• Example notebook.json options:
    • container-input-file-keys and container-output-file-keys provide a method of exporting a file containing transformed data to a data sink, rather than just exporting parameter values as defined in export fields of config.json.
    • delete-container-when-complete, when set to true, instructs the process to delete the runtime container post-execution for disk space cleanup. See Container Node Properties for more information.
{
    "image-repo": "{{dockerhubConfig.image_repo.general_purpose}}"
    "dockerhub-username": "{{dockerhubConfig.username}}",
    "dockerhub-namespace": "{{dockerhubConfig.namespace.general_purpose}}",
    "dockerhub-password": "{{dockerhubConfig.password}}",
    "image-tag": "{{dockerhubConfig.image_tag.general_purpose}}",
    "analytic-container": "{{dockerhubConfig.ac.general_purpose}}",
    "tests": {},
}
{
    "image-repo": "{{dockerhubConfig.image_repo.general_purpose}}",
    "image-tag": "{{dockerhubConfig.image_tag.general_purpose}}",
    "dockerhub-namespace": "{{dockerhubConfig.namespace.general_purpose}}",
    "dockerhub-username": "{{dockerhubConfig.username}}",
    "dockerhub-password": "{{dockerhubConfig.password}}",
    "container-input-file-keys": [
        {
            "filename": "{{global_superstore_orders_filename}}",
            "key": "s3_datasource.mapping1"
        }
    ],
    "container-output-file-keys": [
        {
            "filename": "{{global_superstore_orders_filename}}",
            "key": "s3_datasink.mapping1"
        }
    ],
    "delete-container-when-complete": false
    "tests": {
        "log_dockerhub_tool_instance": {
            "test-variable": "dockerhubConfig",
            "action": "log",
            "type": "test-contents-as-string",
            "test-logic": "dockerhubConfig",
            "keep-history": true,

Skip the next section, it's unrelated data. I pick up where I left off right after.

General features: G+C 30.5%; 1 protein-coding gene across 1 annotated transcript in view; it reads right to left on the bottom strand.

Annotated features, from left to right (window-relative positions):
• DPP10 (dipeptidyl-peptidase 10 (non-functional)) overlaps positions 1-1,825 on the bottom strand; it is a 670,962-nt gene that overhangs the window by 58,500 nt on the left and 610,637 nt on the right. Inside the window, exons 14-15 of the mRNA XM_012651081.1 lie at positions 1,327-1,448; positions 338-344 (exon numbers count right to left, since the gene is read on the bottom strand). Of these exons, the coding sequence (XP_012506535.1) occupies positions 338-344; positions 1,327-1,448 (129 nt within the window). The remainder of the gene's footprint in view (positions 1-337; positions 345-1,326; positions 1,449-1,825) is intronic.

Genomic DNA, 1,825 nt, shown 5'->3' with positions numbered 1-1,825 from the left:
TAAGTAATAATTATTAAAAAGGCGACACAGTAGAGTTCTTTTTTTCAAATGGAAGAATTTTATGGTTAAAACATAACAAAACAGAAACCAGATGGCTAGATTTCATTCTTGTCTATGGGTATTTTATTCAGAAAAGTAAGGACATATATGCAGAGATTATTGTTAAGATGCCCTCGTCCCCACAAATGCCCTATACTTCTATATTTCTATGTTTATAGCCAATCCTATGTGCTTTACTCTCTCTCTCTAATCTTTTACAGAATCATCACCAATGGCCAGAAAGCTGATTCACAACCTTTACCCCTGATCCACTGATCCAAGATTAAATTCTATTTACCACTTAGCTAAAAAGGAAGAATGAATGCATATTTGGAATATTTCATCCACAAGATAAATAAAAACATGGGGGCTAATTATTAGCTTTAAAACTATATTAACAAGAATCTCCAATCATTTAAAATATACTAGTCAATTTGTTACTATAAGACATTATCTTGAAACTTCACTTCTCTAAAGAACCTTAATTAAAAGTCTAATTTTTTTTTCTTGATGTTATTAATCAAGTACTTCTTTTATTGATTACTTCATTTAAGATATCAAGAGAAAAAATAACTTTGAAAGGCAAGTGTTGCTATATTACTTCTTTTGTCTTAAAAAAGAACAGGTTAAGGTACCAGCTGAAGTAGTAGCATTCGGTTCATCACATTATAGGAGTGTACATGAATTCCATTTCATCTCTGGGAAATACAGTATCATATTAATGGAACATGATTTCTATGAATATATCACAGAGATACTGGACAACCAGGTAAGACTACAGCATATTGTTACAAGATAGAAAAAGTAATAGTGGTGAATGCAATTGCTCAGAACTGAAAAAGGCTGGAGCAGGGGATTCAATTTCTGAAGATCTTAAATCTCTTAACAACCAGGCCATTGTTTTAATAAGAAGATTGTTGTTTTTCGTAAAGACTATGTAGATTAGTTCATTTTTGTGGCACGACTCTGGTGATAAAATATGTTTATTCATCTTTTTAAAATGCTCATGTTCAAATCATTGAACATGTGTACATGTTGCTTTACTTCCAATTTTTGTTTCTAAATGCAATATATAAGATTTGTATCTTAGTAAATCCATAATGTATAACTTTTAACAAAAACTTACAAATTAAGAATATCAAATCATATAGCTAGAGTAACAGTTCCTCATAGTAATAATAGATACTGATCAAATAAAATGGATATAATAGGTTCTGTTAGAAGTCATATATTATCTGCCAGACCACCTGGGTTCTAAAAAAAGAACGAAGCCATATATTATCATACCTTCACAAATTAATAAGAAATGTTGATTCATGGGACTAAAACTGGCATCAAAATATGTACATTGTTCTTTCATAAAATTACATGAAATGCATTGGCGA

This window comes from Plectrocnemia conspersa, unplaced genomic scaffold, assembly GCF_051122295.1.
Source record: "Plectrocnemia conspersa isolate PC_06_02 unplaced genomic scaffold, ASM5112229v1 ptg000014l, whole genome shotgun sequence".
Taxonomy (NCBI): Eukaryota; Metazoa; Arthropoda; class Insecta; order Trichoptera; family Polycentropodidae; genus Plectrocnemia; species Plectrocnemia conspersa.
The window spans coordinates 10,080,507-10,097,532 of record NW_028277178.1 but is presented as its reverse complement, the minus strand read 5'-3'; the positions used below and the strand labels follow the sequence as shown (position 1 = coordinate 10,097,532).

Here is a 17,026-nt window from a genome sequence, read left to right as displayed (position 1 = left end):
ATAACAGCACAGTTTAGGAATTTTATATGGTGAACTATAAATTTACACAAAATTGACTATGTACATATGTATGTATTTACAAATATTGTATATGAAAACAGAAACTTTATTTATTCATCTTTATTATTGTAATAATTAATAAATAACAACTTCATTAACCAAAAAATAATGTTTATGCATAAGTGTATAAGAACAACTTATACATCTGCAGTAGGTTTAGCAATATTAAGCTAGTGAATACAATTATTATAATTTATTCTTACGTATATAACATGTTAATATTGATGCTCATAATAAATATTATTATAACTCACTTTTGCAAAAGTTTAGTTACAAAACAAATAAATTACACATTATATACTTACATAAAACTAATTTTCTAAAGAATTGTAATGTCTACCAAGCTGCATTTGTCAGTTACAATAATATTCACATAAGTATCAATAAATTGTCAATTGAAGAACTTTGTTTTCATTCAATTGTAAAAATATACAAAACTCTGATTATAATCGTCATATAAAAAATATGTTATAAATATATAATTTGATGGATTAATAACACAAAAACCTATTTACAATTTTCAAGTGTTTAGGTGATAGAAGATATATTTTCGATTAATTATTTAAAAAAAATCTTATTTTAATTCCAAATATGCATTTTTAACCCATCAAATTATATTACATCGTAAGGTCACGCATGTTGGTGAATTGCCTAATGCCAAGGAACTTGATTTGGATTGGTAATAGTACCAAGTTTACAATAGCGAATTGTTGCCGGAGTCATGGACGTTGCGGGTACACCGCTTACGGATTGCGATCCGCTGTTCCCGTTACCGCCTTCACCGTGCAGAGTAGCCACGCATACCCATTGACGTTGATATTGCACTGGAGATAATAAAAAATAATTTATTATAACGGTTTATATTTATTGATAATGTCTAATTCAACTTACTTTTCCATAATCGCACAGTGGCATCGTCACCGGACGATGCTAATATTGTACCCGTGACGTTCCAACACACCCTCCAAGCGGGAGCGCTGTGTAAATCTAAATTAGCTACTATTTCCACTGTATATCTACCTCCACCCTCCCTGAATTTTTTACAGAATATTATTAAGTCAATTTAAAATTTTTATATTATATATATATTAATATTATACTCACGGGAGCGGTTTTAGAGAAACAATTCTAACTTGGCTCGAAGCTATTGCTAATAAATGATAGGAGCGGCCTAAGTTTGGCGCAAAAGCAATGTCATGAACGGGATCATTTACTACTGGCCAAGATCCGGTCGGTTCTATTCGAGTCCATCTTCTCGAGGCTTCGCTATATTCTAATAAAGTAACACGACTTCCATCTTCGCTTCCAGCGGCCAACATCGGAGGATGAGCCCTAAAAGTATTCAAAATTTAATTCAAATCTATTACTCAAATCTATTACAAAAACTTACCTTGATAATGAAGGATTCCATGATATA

"description": "Logs the DockerHub tool instance."
        },
        "test_success": {
            "test-variable": "success",
            "action": "stop-on-error",
            "type": "test-contents-as-boolean",
            "test-logic": "success",
            "keep-history": true,
            "description": "Stops the OrderRun if success is False."
        }
    }
}

Vault Secrets in the GPC

The GPC allows the use of secrets only if injected by parameters (for Python scripts) or environment variables (for shell scripts or Python scripts) configured in config.json.

The following example of a partial config file, shows how a password can be injected with a vault expression.

{
    "keys": {
        "tableau_script": {
            "script": "tableau_test.py",
            "parameters": {
                "PASSWORD": "#{vault://tableau/password}"
            },
            "export": [
                "success"
            ]
        }
    }
}

Do NOT Add Secrets to a Script!

If you place secrets in a script directly, use variables to resolve secrets, or place vault expressions in a script, that script will fail. The system will generate a warning message and ignore the input. This validation is a security measure to protect your toolchain credentials.

Logging

The GPC includes LOGGER, a global logging object which wraps Python3 logging. You can use LOGGER to record info and error messages directly into the searchable order run logs.

The logger supports a subset of methods.